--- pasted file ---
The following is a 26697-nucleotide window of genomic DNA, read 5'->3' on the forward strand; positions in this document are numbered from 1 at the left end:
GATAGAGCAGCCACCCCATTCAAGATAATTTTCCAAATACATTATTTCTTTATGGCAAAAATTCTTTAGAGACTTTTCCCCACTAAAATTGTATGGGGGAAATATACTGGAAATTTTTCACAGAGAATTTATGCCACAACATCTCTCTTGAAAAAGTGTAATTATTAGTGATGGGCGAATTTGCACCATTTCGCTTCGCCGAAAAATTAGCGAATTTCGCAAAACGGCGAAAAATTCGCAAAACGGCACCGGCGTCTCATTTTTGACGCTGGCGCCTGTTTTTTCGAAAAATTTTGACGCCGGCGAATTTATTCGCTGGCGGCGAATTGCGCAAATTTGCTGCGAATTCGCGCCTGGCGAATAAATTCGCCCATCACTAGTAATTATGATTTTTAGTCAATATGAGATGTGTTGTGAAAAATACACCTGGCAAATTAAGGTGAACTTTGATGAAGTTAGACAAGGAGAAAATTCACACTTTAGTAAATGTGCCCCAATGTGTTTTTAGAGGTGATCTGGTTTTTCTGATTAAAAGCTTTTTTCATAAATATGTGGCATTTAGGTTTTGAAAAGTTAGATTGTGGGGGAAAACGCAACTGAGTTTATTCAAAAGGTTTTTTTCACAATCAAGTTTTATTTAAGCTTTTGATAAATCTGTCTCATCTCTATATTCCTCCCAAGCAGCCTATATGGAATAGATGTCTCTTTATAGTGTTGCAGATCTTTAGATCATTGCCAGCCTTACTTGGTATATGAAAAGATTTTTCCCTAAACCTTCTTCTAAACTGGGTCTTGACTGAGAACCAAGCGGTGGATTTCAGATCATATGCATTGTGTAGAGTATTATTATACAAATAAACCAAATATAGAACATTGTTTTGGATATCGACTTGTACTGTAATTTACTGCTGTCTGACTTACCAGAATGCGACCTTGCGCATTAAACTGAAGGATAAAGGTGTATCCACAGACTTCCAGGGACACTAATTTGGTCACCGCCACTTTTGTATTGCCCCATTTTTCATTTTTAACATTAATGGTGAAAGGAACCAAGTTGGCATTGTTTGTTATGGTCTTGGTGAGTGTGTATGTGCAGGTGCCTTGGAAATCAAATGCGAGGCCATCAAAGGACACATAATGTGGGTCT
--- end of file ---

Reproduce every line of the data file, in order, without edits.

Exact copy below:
The following is a 26697-nucleotide window of genomic DNA, read 5'->3' on the forward strand; positions in this document are numbered from 1 at the left end:
GATAGAGCAGCCACCCCATTCAAGATAATTTTCCAAATACATTATTTCTTTATGGCAAAAATTCTTTAGAGACTTTTCCCCACTAAAATTGTATGGGGGAAATATACTGGAAATTTTTCACAGAGAATTTATGCCACAACATCTCTCTTGAAAAAGTGTAATTATTAGTGATGGGCGAATTTGCACCATTTCGCTTCGCCGAAAAATTAGCGAATTTCGCAAAACGGCGAAAAATTCGCAAAACGGCACCGGCGTCTCATTTTTGACGCTGGCGCCTGTTTTTTCGAAAAATTTTGACGCCGGCGAATTTATTCGCTGGCGGCGAATTGCGCAAATTTGCTGCGAATTCGCGCCTGGCGAATAAATTCGCCCATCACTAGTAATTATGATTTTTAGTCAATATGAGATGTGTTGTGAAAAATACACCTGGCAAATTAAGGTGAACTTTGATGAAGTTAGACAAGGAGAAAATTCACACTTTAGTAAATGTGCCCCAATGTGTTTTTAGAGGTGATCTGGTTTTTCTGATTAAAAGCTTTTTTCATAAATATGTGGCATTTAGGTTTTGAAAAGTTAGATTGTGGGGGAAAACGCAACTGAGTTTATTCAAAAGGTTTTTTTCACAATCAAGTTTTATTTAAGCTTTTGATAAATCTGTCTCATCTCTATATTCCTCCCAAGCAGCCTATATGGAATAGATGTCTCTTTATAGTGTTGCAGATCTTTAGATCATTGCCAGCCTTACTTGGTATATGAAAAGATTTTTCCCTAAACCTTCTTCTAAACTGGGTCTTGACTGAGAACCAAGCGGTGGATTTCAGATCATATGCATTGTGTAGAGTATTATTATACAAATAAACCAAATATAGAACATTGTTTTGGATATCGACTTGTACTGTAATTTACTGCTGTCTGACTTACCAGAATGCGACCTTGCGCATTAAACTGAAGGATAAAGGTGTATCCACAGACTTCCAGGGACACTAATTTGGTCACCGCCACTTTTGTATTGCCCCATTTTTCATTTTTAACATTAATGGTGAAAGGAACCAAGTTGGCATTGTTTGTTATGGTCTTGGTGAGTGTGTATGTGCAGGTGCCTTGGAAATCAAATGCGAGGCCATCAAAGGACACATAATGTGGGTCT